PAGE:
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Humanitarian action and climate change

© UNICEF Pacific/2014/Koroi
UNICEF Pacific Volunteers packing school bags, which were sent to Tonga after cyclone Ian in January 2014

Pacific island countries continue to be among the most vulnerable in the world due to their high exposure to natural hazards and limited capacity to mitigate and manage risks. On top of this many of the atoll nations in the Pacific are on the forefront of climate change, and its people already facing the impact in the form of more frequent and longer droughts, floods, erosions of coastal, habitable and agrarian land, and salinization of safe drinking water sources. 

Climate change is predicted to increase the frequencies of El Niño and La Niña effects by more than 40% in the Pacific, which in turn will further increasing the incidence of severe droughts, floods and damaging tropical storms. The socio-economic impact of this negative spiral of events are severe. In late 2012 for instance, Fiji and Samoa was hit Tropical Cyclone Evan. In Fiji alone this resulted in serious floods that affected over 250,000 people (more than 29% of the total population), causing the internal displacement of 15,000 people and an estimated economic loss of more than FJD$ 71 million (USD 40 million). 

To mitigate and alleviate the impacts of natural hazards and climate change, UNICEF Pacific works with governments and humanitarian partners before, during and after disasters to ensure that quick and effective relief is provided to affected populations, particularly women, children and people with disabilities. Disaster preparedness and response planning and management are integrated into all programme components and link with Pacific National Disaster Management Offices, United Nations and regional agencies under the umbrella of the Pacific Humanitarian Team. Specific focus areas for UNICEF humanitarian action include water, sanitation and hygiene; immunisation; nutrition; child protection; and education.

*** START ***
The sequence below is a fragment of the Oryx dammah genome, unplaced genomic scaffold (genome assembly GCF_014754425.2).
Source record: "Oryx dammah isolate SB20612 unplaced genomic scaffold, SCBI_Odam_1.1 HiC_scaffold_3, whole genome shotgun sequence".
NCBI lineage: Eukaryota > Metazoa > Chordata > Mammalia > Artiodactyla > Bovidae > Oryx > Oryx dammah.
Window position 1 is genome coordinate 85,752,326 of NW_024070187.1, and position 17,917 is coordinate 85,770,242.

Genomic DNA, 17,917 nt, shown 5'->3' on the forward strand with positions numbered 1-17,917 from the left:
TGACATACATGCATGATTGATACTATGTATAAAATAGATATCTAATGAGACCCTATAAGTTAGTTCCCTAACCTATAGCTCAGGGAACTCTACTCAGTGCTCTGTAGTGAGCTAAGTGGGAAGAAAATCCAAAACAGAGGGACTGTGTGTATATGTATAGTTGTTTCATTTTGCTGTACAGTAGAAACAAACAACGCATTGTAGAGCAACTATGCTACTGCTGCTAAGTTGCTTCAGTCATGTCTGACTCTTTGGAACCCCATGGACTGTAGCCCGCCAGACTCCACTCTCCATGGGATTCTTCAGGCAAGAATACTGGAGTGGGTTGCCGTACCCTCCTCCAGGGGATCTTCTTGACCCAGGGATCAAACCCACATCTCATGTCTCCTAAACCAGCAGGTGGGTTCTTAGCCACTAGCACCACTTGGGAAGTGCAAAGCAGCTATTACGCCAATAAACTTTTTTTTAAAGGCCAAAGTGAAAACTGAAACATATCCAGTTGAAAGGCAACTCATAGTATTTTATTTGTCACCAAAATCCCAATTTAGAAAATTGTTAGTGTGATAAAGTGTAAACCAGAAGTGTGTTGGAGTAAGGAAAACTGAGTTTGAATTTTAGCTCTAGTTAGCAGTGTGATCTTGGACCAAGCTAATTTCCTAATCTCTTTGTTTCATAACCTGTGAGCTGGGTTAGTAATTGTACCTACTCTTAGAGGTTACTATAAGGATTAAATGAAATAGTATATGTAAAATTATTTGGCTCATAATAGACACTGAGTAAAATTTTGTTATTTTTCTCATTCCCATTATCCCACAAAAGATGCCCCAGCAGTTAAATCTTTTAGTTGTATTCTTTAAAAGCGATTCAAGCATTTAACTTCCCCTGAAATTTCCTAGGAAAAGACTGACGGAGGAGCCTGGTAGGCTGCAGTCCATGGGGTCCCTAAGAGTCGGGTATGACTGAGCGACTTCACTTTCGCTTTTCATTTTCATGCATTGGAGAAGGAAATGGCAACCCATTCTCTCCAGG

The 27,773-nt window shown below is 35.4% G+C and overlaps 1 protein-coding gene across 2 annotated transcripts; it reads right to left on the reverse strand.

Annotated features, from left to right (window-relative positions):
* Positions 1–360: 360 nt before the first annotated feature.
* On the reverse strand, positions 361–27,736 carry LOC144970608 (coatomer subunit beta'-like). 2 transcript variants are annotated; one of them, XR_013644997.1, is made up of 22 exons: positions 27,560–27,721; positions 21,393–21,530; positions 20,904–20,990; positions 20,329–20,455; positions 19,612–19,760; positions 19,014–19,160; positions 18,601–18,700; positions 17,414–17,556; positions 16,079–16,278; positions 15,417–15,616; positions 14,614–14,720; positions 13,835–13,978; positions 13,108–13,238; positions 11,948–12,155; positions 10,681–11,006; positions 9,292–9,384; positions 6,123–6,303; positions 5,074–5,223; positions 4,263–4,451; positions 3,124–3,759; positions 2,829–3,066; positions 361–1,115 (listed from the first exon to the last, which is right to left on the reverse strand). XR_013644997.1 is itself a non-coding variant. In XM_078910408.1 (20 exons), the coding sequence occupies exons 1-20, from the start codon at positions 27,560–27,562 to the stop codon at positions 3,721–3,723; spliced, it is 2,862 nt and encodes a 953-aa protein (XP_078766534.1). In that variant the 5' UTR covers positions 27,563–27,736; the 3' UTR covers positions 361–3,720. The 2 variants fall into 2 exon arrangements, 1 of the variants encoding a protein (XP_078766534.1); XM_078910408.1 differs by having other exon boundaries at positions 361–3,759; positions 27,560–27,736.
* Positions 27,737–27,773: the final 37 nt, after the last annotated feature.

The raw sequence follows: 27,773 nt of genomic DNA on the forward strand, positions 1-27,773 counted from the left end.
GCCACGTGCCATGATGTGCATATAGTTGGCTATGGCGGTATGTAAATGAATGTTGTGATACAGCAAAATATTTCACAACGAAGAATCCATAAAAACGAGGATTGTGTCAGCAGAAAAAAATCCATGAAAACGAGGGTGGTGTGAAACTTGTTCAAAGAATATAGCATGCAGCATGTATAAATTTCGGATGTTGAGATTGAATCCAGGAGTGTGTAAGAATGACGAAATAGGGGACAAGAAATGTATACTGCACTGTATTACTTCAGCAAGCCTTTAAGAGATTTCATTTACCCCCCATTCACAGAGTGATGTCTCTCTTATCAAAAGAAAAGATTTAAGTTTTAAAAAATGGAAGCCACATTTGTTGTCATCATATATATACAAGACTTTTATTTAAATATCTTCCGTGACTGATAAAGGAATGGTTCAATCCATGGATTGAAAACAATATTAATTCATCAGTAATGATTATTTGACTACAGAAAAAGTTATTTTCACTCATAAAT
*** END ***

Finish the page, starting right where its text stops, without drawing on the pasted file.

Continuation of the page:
UNICEF Pacific is also increasingly integrating and addressing climate change and disaster risk reduction across all programmes with reference to the study 'Climate Change Impact on Children in the Pacific' from 2011. A partnership has been established with “350.org” to promote youth participation in regional climate change debate and policy making.

 

 

 

 

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